Analysing data probably isn’t one of the first things that springs to mind when you’re thinking about your marketing strategy. But it really should be!
You can gain an amazing amount of insight from data, both from your own customers and wider industry research.
I love a bit of data crunching, so thought I’d share 7 simple ways that you can use data to maximise your marketing and get better results.
Getting into the minds of your customers is a lot easier when you have data at your disposal.
Useful data is readily available to you on pretty much every digital marketing platform, and most are quite user-friendly. It’s amazing what you can learn from the analytics on your business social media pages, on your website, and through software such as email marketing platforms.
Tip: If you’re sharing links to your website, you can use URL tracking codes to easily identify exactly where your traffic is coming from and how users interact with your site when they arrive. Collecting qualitative data through surveys and forms is super useful too.
Once you’ve identified how your customers act, why they’re your customers and what they like about your brand you can start to create content around this.
Telling your brand story with engaging, relevant content won’t always get you ‘quick wins’, but when you create a valuable piece of content it can carry on working for you and drive free, organic traffic to your website for years to come.
Tip: This is an ongoing process. So when you’ve started implementing your content plan, be sure to look at whether or not people are engaging in the way that you want them to. If they’re not, use the data that’s available to change tactics.
There are so many factors to think about when it comes to creating a website that looks great and performs well. But (surprise, surprise!) data can help you to test what works best and optimise your website design to reflect this.
If you don’t have a lot of web traffic, spend a small amount of money driving your target customers to your website so you’ve got enough data to act upon.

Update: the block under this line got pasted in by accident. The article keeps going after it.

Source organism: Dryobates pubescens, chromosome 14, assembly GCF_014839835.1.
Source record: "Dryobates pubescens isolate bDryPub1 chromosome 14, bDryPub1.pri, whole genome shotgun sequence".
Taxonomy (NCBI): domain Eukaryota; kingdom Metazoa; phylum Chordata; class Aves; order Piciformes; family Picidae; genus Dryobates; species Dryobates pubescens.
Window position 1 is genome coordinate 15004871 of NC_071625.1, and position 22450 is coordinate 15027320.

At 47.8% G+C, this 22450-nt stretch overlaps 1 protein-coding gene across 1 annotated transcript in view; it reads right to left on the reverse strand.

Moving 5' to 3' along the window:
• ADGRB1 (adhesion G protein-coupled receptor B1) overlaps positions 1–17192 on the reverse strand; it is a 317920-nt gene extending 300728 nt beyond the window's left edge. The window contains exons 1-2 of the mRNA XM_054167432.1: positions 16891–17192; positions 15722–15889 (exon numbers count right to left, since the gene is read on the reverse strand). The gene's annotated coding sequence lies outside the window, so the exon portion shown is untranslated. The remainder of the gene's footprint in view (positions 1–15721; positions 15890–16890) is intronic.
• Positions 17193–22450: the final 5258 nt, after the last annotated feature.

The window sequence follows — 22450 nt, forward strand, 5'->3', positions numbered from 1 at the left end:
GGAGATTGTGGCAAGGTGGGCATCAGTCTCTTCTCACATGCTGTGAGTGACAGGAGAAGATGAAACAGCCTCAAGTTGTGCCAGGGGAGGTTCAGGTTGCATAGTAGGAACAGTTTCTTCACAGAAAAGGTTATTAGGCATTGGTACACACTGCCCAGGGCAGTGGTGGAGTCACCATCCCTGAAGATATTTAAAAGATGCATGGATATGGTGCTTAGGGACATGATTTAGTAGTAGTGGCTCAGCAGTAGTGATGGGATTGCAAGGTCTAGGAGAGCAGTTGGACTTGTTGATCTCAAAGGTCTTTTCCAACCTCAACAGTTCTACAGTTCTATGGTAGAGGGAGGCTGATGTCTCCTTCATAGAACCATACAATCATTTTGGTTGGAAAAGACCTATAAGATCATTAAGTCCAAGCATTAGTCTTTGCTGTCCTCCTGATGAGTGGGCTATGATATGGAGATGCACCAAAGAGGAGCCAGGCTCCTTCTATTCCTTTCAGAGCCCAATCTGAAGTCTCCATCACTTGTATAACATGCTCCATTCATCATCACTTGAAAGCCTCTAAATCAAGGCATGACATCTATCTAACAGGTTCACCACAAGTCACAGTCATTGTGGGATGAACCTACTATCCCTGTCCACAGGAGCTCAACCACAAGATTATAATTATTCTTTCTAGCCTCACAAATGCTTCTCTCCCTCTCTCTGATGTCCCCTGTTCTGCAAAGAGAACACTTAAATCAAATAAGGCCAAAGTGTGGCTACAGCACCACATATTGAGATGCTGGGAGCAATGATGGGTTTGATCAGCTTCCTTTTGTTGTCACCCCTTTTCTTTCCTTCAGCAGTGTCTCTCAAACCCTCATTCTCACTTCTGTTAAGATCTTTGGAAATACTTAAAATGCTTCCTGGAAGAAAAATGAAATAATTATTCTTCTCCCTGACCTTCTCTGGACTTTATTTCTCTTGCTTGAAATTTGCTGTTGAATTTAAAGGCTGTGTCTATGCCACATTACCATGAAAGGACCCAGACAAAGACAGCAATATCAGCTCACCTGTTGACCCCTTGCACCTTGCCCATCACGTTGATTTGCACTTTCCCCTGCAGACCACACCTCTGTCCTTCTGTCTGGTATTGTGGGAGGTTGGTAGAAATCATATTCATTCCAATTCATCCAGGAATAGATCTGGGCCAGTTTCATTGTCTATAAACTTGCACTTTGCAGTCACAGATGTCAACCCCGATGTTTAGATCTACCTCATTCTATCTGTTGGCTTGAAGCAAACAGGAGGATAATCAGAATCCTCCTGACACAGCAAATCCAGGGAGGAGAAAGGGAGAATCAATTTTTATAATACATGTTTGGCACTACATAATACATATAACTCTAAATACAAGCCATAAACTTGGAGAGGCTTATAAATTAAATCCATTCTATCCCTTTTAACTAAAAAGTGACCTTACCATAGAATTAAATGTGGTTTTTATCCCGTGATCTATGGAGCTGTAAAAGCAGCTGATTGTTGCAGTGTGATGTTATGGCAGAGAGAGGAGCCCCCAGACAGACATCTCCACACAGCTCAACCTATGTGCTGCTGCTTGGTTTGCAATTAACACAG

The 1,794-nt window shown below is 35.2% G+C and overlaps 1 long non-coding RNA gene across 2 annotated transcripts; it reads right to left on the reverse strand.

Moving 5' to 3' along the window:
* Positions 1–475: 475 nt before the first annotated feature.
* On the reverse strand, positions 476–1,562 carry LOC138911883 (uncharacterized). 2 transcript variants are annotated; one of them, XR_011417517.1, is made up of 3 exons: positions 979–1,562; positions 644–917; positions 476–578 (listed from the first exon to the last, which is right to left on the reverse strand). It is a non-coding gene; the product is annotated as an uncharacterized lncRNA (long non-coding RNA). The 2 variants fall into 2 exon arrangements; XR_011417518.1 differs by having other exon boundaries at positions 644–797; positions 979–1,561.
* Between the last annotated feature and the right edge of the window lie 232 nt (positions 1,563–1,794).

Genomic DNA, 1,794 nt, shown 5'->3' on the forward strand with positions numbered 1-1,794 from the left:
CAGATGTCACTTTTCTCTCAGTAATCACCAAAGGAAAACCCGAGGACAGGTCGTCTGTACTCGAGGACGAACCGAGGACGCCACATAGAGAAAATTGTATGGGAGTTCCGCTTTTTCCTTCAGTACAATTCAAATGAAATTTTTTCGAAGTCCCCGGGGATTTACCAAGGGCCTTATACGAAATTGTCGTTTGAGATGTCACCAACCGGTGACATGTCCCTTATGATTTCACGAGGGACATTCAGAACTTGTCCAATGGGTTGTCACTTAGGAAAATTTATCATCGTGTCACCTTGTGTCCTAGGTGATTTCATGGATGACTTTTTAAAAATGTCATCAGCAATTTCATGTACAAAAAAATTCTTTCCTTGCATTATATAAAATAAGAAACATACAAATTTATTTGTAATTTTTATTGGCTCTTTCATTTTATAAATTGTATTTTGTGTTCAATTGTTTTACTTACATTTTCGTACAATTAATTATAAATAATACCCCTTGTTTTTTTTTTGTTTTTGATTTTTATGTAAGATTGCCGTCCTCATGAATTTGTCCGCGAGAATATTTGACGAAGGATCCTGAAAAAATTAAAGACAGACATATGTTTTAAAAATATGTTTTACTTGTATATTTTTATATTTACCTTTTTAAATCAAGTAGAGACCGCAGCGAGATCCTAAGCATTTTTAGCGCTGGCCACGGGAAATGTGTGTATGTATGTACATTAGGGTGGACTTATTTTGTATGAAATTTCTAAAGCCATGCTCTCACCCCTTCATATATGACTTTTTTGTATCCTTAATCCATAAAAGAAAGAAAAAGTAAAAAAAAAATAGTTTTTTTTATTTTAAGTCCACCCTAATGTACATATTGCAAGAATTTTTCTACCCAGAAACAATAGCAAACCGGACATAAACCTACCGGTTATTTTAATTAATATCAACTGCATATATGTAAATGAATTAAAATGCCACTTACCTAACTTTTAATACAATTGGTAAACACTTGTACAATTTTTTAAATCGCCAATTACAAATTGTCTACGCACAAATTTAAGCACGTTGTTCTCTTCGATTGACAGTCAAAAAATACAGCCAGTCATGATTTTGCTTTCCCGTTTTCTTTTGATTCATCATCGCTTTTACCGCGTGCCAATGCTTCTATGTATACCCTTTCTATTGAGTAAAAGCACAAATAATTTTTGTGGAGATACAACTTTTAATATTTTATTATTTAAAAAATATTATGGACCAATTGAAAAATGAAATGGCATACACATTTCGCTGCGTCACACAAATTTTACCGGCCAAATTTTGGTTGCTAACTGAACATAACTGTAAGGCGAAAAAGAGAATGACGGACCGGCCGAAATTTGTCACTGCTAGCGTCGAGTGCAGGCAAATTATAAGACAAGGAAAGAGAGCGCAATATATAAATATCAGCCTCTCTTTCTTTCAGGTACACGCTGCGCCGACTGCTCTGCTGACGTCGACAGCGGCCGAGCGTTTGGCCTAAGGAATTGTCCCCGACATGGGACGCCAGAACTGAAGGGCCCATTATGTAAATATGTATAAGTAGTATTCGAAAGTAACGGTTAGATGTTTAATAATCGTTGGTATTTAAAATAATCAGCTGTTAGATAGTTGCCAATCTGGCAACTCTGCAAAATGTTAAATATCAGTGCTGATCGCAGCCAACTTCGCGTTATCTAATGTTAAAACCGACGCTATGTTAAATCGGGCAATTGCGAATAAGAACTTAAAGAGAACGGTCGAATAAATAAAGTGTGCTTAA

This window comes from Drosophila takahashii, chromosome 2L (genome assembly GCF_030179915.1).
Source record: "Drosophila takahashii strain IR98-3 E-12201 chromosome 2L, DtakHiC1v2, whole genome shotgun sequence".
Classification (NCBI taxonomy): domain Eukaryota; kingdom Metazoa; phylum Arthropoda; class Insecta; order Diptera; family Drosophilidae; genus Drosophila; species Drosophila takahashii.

Tip: Setting up landing pages that are designed differently but provide the same information is one simple way to test which one converts best.
Whatever the marketing channel, use data to understand if it’s helping achieve your goals.
Most marketing channels offer data dashboards that allows you to easily find top-level stats. So there really is no excuse not to be looking at this data!
Tip: Try out your content plan for a while and once you’ve started to gather enough data to know that you’re not looking at anomalies or one-offs, you can start to put more effort into the types of content that are getting the results you’re looking for.
Mapping out your customer journey will really help with this one. In fact I’d say it’s quite essential!
Automation and personalisation can be especially effective when it comes to emails. A well-timed email with the right messaging isn’t that hard to achieve if you use all of the information available to you.
For example, if you have a shop and a person buys a birthday card from you at the same time every year, a helpful reminder email a couple of days before will make sure they don’t forget. If you know the card that they buy is for their mum, you can personalise the email messaging to make it even more relevant to their needs.
How many people convert when you send that well-timed email? Does it increase the chances of repeat business? You’d think so, but you won’t know for sure unless you monitor the results.
If you spend time and money promoting an offer, do people redeem it? Are you still making a good profit? How much does it cost overall to get someone to make that purchase from your online shop?
All of these are questions you need to be asking. Analytics can help you work out the percentage of users making purchases and the average value of those. You can then use this to work out your return on investment in order to budget for future campaigns.
And finally… You can’t be absolutely certain that something’s going to work if you’ve never tried it before.
This can be a bit of a scary thought when you’re committing to spending time and money on a campaign. But if you flip it on its head, your campaign might also be a huge success - nobody ever got anywhere without taking risks after all!
If your campaign doesn’t succeed, you’ll have data available to help you work out why. If it is, you’ll know exactly what is was that resonated with your audience and can try to replicate this across your other campaigns.
The important message here is to measure and build on your marketing efforts every time.
We love talking data! If you don't know what's working and what isn't when it comes to marketing your business, let's have a chat about organising the chaos.